Marvel Studios said its creative team had worked with an agency that licensed a source image from Shutterstock, a provider of stock photography. The image it cited features a wolf with a barbell between its clenched teeth.
The artist credited with creating the image on Shutterstock — a “vector contributor” with the user name “Ydhckll” — did not respond to requests for comment. In a statement, Shutterstock said that it would investigate the matter and that creators agree to terms of service that make clear they must “have the necessary rights to submit their content.”
Shown the Shutterstock image, Alas was clear: “This is my wolf.”
Determining who is liable in a case like Alas’s would depend in part on what the license agreements say, Heymann said. But she added that “anyone who reproduces or distributes a copyrighted work without authorization is potentially infringing.”
“It could be a huge mess,” said Kevin M. Casini, an adjunct professor at Quinnipiac University School of Law, who raised another complicating issue: If Alas drew the wolf as work for hire, then the band — not the artist — would own the copyright.
Rubio created Bolt Hero, which relies on Chargers themes and motifs, more than a decade ago. The character gained such a following that he said the football team once paid him to draw it on a commemorative poster.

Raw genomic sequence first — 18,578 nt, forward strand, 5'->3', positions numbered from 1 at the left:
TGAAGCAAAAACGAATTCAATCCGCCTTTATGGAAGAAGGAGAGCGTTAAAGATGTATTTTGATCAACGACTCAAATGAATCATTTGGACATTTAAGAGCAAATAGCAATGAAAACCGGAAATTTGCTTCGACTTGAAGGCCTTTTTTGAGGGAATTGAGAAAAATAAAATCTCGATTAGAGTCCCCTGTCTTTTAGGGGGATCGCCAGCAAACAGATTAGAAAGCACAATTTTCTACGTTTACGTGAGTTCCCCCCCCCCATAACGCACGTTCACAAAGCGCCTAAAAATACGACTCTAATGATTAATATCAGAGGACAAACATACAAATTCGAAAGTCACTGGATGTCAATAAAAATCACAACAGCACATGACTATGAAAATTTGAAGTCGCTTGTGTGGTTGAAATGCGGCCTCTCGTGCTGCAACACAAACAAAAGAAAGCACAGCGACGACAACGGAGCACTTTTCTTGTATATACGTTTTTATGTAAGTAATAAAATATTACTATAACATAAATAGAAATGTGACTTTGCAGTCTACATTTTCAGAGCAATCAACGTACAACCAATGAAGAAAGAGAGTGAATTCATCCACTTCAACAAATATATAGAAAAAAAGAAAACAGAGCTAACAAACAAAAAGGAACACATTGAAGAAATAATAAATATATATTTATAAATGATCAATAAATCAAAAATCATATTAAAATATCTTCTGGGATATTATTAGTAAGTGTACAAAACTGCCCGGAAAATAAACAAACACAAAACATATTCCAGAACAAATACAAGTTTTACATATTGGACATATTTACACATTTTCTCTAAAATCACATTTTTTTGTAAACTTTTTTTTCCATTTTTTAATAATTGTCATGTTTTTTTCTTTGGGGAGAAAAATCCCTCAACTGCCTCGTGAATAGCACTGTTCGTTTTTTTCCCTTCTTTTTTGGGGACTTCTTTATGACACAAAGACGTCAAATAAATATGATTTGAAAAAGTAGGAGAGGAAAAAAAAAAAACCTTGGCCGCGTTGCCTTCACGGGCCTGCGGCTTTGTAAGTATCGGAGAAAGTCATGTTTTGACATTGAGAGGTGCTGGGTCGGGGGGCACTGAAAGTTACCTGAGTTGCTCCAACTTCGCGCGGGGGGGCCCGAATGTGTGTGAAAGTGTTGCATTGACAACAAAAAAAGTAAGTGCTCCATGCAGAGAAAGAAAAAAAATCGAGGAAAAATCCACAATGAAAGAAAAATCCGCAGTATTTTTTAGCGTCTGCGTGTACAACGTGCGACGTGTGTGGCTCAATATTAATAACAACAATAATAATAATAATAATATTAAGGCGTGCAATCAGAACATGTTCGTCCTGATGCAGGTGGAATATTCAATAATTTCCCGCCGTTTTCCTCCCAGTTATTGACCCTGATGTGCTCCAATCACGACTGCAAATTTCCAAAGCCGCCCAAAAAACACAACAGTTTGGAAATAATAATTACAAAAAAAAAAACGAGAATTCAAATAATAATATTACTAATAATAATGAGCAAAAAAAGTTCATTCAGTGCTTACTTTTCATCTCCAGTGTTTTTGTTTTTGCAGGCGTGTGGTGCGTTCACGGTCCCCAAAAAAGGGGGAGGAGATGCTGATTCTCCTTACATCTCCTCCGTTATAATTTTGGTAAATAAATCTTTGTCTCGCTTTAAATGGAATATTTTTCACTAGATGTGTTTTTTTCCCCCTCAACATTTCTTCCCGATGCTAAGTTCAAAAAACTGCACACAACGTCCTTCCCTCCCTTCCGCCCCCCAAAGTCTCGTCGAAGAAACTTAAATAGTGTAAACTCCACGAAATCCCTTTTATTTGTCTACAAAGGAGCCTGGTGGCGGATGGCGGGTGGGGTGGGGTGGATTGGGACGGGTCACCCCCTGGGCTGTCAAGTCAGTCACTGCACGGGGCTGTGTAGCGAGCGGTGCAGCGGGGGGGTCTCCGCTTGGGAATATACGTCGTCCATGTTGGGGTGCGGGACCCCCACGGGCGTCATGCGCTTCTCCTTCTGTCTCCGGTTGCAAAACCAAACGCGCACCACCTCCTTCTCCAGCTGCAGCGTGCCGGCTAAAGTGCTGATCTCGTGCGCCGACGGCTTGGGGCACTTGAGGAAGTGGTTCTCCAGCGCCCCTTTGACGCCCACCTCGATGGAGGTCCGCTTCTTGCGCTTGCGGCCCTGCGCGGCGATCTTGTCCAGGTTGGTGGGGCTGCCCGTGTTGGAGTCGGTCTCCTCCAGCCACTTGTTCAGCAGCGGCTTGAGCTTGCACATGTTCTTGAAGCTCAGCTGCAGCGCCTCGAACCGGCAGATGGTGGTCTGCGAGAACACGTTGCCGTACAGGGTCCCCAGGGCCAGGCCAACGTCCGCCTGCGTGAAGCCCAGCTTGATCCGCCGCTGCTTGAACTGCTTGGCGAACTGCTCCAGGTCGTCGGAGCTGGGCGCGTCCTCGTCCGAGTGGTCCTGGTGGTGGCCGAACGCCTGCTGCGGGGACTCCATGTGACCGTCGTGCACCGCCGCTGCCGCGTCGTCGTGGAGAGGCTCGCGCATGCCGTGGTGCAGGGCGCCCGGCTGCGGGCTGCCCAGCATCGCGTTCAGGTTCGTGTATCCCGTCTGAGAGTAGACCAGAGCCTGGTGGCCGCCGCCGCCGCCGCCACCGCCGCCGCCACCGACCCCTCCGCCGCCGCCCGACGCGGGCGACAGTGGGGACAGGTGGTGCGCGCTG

Rubio said that after he posted a tweet with the hashtag #StolenArt, he was contacted by Panini, the company that distributed the football card in question. Panini offered to pay him a nominal rate and credit him on future cards if he agreed to sign paperwork, he said.
Lawyers advised Rubio that winning the case would probably generate only “pocket change,” so he decided not to take Panini to court. But he did not sign its paperwork, either.
Panini did not respond to requests for comment. It has since released nearly identical versions of the Chargers card that do not include Bolt Hero.
In a separate case, Rubio discovered that his drawing of the San Diego Padres pitcher Joe Musgrove was being printed on T-shirts without his permission. He said the young artist who had lifted his work then reached out and apologized.
In an interview, the artist, Geoff Recker, said, “I made a mistake, tried to remedy the situation as best I could and move on.”
Much like Rubio, who discovered via social media that his art had been hijacked, the freelance artist Kitt Lapeña came to find out through online comments that his drawing of a dragon had appeared, with slight modifications, on a card in the game Magic: The Gathering.
Lapeña, who uses the artist moniker “Scarypet,” said he had collected the game’s cards for years, and had practiced drawing as a child by filling his sketchbooks with drawings of dragons. He said he had even tried to solicit work from Wizards of the Coast, the game’s publisher. So when Lapeña, 39, of the Philippines, saw he was being feted for having his dragon featured on a Magic card, he initially “thought he was being trolled.”
After Lapeña tweeted about the situation two years ago, Wizards of the Coast announced it was suspending its relationship with Jason Felix, who drew the card and whose art Lapeña had long admired. A spokeswoman for Wizards said the company had not worked with Felix since.
Felix, who declined to comment, ultimately compensated Lapeña for his work and sent out a public apology. “I was overworked, but that’s no excuse. I messed up and I’m trying to make amends,” Felix wrote on Twitter. “The artists did not deserve this.”
Lapeña emphasized that he held no ill will. In fact, he said, there was one silver lining: He drew a card for Wizards of the Coast that debuted last year.
Sheelagh McNeill contributed research.